This work may not be copied, distributed, displayed, published, reproduced, transmitted, modified, posted, sold, licensed, or used for commercial purposes. By downloading this file, you are agreeing to the publisher’s Terms & Conditions.

Original Research

Randomized, Placebo-Controlled Effectiveness Study of Quetiapine XR in Comorbid Depressive and Anxiety Disorders

Nisha Ravindran, MDa,b; Martha McKay, PhDc; Angela Paric, PhDa,b; Sunny Johnson, MDd; Ranjith Chandrasena, MDe; Gaby Abraham, MDa; and Arun V. Ravindran, MD, PhDa,b,*

Published: March 21, 2022

ABSTRACT

Objective: Quetiapine is approved as an adjunctive treatment for major depressive disorder (MDD) and as monotherapy for bipolar depression. It is often used off-label for treating anxiety conditions and as an augmentation agent for treatment-resistant depression. However, its benefit in depression with comorbid anxiety disorders has not been systematically evaluated. The current study evaluated the benefit and tolerability of quetiapine as augmentation to first-line antidepressants for MDD comorbid with anxiety disorders.

Methods: In this multicenter trial (June 2008–June 2013), 76 adults (aged 18–65 years) with a primary diagnosis of unipolar depression comorbid with at least 1 anxiety disorder (per DSM-IV-TR criteria) received flexible-dose quetiapine extended-release (XR) 50–300 mg/d or placebo as add-on for 12 weeks in a 2:1 ratio. Depression, anxiety, life satisfaction, and adverse events were assessed.

Results: Depression, anxiety, and function improved significantly in both groups. On primary outcome measures, quetiapine was superior to placebo in improving depression (17-item Hamilton Depression Rating Scale score: mean difference = −3.64; 95% CI, −7.01 to –0.27) and anxiety symptoms (Hamilton Anxiety Rating Scale score: mean difference = –4.02; 95% CI, −7.41 to –0.64), as well as Clinical Global Impressions–Severity of Illness scale score (mean difference = –0.64; 95% CI, −1.13 to –0.15). On secondary measures including the Montgomery-Asberg Depression Rating Scale, Beck Depression Inventory, Penn State Worry Questionnaire, and Quality of Life Satisfaction and Enjoyment Questionnaire, quetiapine produced a greater degree of improvement compared to placebo, but group differences were not statistically significant. Quetiapine was well tolerated, with mostly minor and no serious adverse effects.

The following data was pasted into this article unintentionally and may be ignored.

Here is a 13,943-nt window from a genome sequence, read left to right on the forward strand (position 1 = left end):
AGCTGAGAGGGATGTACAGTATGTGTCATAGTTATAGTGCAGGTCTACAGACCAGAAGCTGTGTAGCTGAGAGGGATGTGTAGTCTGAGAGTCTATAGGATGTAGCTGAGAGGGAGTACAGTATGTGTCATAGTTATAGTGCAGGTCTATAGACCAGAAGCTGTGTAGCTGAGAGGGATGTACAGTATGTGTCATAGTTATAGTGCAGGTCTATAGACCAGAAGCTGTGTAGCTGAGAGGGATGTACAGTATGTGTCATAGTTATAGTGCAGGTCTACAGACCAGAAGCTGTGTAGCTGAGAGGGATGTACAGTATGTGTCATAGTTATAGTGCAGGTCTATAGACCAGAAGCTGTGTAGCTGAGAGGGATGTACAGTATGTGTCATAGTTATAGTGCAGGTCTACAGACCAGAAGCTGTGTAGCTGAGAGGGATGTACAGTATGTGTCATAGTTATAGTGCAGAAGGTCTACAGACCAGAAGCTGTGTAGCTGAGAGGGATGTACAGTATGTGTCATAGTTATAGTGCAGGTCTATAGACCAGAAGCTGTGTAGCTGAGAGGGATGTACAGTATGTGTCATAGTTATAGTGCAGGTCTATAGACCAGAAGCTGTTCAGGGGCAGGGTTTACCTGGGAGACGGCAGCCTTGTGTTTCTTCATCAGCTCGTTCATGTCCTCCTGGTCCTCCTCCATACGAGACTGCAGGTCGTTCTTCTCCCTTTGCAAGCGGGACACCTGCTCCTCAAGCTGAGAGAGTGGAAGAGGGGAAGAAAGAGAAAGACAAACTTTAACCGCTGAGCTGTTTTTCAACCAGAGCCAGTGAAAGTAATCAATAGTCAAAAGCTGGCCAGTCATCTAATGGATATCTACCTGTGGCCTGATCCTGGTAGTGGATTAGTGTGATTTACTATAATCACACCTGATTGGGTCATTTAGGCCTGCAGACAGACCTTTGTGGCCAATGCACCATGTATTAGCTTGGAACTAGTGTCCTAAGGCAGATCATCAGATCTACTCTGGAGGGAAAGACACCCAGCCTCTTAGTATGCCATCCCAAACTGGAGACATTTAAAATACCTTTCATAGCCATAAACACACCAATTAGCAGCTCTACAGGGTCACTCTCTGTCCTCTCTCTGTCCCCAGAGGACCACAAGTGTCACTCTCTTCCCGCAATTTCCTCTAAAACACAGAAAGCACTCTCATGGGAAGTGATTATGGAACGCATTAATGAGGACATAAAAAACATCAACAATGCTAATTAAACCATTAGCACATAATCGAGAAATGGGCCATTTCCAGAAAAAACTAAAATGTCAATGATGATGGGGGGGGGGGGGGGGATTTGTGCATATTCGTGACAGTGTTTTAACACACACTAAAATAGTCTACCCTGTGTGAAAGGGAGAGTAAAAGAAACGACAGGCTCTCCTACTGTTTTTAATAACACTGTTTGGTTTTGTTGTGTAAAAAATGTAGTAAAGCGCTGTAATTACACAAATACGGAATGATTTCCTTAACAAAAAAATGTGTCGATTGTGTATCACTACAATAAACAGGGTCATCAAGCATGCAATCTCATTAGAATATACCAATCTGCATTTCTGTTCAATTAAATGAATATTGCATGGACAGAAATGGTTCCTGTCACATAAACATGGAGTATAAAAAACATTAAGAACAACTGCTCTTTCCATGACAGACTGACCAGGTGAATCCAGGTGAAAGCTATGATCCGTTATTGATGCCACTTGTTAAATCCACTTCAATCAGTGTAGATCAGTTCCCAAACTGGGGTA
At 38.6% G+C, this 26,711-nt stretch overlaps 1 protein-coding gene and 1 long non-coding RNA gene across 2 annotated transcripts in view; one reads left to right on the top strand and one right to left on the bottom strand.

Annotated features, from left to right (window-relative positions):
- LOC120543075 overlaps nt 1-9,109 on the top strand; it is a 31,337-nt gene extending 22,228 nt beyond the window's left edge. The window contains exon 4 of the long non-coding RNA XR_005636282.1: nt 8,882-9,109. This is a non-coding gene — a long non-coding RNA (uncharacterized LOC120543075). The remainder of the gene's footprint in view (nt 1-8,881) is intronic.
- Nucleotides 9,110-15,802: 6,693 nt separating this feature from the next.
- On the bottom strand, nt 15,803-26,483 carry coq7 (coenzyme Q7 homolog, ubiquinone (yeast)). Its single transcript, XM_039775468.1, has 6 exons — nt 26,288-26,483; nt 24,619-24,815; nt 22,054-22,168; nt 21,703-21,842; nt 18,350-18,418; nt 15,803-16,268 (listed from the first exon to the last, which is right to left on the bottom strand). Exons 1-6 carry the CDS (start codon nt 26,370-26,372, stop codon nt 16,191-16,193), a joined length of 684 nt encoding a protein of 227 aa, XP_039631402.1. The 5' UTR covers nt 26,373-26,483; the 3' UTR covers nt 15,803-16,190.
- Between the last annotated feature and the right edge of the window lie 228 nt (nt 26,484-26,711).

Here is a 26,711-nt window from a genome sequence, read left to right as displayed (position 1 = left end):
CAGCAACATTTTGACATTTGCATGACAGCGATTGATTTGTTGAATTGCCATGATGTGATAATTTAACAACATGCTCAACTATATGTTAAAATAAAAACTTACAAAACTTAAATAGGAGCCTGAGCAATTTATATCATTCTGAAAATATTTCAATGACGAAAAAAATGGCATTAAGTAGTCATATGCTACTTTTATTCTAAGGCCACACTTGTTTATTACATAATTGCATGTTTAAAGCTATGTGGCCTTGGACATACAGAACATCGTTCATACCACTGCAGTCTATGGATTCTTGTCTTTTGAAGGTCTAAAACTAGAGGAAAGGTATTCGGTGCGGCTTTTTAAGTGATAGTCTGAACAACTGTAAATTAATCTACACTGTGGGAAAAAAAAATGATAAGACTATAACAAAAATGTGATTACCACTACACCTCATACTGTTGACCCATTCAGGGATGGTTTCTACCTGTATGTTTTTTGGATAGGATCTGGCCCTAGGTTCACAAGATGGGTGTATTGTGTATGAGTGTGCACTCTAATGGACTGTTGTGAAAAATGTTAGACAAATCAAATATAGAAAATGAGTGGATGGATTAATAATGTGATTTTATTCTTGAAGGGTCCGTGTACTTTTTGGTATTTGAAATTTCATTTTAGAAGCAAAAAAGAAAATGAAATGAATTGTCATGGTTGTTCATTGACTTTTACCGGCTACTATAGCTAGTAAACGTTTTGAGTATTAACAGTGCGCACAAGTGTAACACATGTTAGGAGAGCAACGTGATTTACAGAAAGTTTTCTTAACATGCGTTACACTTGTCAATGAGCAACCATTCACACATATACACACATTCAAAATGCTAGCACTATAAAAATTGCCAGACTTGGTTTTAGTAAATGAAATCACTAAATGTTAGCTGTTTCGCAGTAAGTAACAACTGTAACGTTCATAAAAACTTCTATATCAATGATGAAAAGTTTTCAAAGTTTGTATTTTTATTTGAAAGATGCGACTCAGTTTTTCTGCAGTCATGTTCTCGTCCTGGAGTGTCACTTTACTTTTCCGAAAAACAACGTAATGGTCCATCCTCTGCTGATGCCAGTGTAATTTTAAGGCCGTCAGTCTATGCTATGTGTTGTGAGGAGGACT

Conclusions: Quetiapine augmentation may be a useful intervention for MDD with comorbid anxiety.

Trial Registration: ClinicalTrials.gov Identifier: NCT00688818

Volume: 83

Quick Links: Anxiety , Depression (MDD)

Continue Reading…

Subscribe to read the entire article

$40.00

Buy this Article as a PDF

References

Sign-up to stay
up-to-date today!

SUBSCRIBE

Already registered? Sign In

Original Research

Telehealth of Coordinated Specialty Care in Early Psychosis During COVID-19

As the COVID-19 pandemic emerged in 2020, access to in-person clinical care was restricted. This study explored...

Read More...